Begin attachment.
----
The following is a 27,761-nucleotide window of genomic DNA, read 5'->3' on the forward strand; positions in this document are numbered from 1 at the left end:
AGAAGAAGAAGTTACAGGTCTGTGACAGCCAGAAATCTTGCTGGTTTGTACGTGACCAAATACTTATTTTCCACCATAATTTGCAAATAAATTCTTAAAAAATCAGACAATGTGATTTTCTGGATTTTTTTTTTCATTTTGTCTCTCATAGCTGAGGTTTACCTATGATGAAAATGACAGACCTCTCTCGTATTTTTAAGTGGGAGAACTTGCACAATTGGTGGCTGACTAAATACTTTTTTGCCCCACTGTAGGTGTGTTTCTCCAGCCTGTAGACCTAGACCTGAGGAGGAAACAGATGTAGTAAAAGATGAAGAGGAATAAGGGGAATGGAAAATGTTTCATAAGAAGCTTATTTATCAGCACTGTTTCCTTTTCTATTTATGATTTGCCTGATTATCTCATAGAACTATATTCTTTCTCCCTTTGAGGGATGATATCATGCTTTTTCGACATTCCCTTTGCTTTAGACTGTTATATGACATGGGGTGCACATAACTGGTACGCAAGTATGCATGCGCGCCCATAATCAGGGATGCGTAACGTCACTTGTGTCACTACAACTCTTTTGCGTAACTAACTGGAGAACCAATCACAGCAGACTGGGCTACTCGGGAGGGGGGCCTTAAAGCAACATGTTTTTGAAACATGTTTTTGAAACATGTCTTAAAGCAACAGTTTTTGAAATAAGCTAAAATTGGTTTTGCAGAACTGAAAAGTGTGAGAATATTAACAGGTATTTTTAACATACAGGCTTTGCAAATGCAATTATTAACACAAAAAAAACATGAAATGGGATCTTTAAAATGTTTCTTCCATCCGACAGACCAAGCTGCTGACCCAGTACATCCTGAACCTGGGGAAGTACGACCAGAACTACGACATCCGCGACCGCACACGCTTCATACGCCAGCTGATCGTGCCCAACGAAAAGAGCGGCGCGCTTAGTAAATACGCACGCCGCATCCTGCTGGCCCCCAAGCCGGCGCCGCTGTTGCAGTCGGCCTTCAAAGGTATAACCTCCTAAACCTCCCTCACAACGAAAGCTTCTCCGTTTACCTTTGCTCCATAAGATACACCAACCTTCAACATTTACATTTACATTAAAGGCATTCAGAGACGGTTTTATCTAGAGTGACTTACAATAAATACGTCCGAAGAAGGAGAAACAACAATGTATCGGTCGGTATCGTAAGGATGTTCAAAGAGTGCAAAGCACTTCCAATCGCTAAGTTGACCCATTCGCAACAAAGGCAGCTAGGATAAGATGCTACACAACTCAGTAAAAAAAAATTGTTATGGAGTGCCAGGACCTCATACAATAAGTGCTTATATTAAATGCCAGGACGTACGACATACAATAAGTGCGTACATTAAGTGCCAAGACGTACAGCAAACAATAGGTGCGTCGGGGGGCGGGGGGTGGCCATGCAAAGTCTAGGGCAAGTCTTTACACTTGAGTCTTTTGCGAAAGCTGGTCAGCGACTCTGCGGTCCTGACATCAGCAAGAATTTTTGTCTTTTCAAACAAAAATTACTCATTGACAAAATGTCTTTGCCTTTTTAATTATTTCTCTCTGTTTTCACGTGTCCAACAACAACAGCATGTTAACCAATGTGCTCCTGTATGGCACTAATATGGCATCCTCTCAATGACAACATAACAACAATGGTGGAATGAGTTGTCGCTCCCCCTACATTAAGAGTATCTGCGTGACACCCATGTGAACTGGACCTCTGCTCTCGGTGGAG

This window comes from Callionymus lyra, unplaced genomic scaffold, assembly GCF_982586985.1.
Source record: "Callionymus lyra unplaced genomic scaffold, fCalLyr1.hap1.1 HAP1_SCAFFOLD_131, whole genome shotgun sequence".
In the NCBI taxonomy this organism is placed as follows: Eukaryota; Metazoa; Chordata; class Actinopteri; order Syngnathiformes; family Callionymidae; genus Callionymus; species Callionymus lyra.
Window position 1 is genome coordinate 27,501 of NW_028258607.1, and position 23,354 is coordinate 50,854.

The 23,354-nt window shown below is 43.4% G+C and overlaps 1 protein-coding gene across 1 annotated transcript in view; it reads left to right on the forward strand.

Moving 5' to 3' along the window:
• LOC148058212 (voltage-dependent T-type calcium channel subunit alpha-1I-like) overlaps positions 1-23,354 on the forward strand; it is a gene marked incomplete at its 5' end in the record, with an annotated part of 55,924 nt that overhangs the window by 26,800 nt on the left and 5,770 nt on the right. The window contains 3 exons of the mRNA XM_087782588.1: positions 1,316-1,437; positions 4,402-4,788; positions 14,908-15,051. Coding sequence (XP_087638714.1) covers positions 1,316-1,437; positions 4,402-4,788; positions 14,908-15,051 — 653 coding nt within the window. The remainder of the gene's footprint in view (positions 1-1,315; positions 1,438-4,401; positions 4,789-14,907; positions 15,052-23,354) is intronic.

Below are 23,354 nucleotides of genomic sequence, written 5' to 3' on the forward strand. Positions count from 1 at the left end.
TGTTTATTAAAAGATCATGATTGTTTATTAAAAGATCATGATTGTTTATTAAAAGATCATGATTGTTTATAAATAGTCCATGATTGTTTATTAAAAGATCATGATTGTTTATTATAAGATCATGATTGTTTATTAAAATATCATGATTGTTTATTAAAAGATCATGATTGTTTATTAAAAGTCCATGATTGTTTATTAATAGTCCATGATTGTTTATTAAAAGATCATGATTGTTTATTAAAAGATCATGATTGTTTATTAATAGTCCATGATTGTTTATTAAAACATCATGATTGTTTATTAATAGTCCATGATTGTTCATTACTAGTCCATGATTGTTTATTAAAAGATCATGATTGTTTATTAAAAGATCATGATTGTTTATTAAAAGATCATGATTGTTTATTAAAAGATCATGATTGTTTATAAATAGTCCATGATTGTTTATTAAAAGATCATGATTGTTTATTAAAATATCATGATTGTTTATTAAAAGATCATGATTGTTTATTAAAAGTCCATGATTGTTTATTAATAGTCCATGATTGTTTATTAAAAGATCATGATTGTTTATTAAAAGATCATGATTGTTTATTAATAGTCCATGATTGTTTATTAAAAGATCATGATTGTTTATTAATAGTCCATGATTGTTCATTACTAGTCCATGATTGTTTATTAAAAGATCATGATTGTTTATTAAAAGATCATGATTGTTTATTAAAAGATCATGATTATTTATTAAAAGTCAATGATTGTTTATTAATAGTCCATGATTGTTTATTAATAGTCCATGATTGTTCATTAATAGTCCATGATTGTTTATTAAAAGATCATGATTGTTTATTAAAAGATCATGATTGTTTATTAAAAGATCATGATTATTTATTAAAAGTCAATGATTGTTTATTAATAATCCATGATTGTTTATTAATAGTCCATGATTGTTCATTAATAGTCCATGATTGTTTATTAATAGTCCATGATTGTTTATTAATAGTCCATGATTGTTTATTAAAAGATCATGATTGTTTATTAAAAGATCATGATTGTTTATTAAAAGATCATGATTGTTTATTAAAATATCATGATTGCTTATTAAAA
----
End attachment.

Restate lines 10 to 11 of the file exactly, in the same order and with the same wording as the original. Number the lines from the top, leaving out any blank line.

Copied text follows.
Below are 23,354 nucleotides of genomic sequence, written 5' to 3' on the forward strand. Positions count from 1 at the left end.
TGTTTATTAAAAGATCATGATTGTTTATTAAAAGATCATGATTGTTTATTAAAAGATCATGATTGTTTATAAATAGTCCATGATTGTTTATTAAAAGATCATGATTGTTTATTATAAGATCATGATTGTTTATTAAAATATCATGATTGTTTATTAAAAGATCATGATTGTTTATTAAAAGTCCATGATTGTTTATTAATAGTCCATGATTGTTTATTAAAAGATCATGATTGTTTATTAAAAGATCATGATTGTTTATTAATAGTCCATGATTGTTTATTAAAACATCATGATTGTTTATTAATAGTCCATGATTGTTCATTACTAGTCCATGATTGTTTATTAAAAGATCATGATTGTTTATTAAAAGATCATGATTGTTTATTAAAAGATCATGATTGTTTATTAAAAGATCATGATTGTTTATAAATAGTCCATGATTGTTTATTAAAAGATCATGATTGTTTATTAAAATATCATGATTGTTTATTAAAAGATCATGATTGTTTATTAAAAGTCCATGATTGTTTATTAATAGTCCATGATTGTTTATTAAAAGATCATGATTGTTTATTAAAAGATCATGATTGTTTATTAATAGTCCATGATTGTTTATTAAAAGATCATGATTGTTTATTAATAGTCCATGATTGTTCATTACTAGTCCATGATTGTTTATTAAAAGATCATGATTGTTTATTAAAAGATCATGATTGTTTATTAAAAGATCATGATTATTTATTAAAAGTCAATGATTGTTTATTAATAGTCCATGATTGTTTATTAATAGTCCATGATTGTTCATTAATAGTCCATGATTGTTTATTAAAAGATCATGATTGTTTATTAAAAGATCATGATTGTTTATTAAAAGATCATGATTATTTATTAAAAGTCAATGATTGTTTATTAATAATCCATGATTGTTTATTAATAGTCCATGATTGTTCATTAATAGTCCATGATTGTTTATTAATAGTCCATGATTGTTTATTAATAGTCCATGATTGTTTATTAAAAGATCATGATTGTTTATTAAAAGATCATGATTGTTTATTAAAAGATCATGATTGTTTATTAAAATATCATGATTGCTTATTAAAA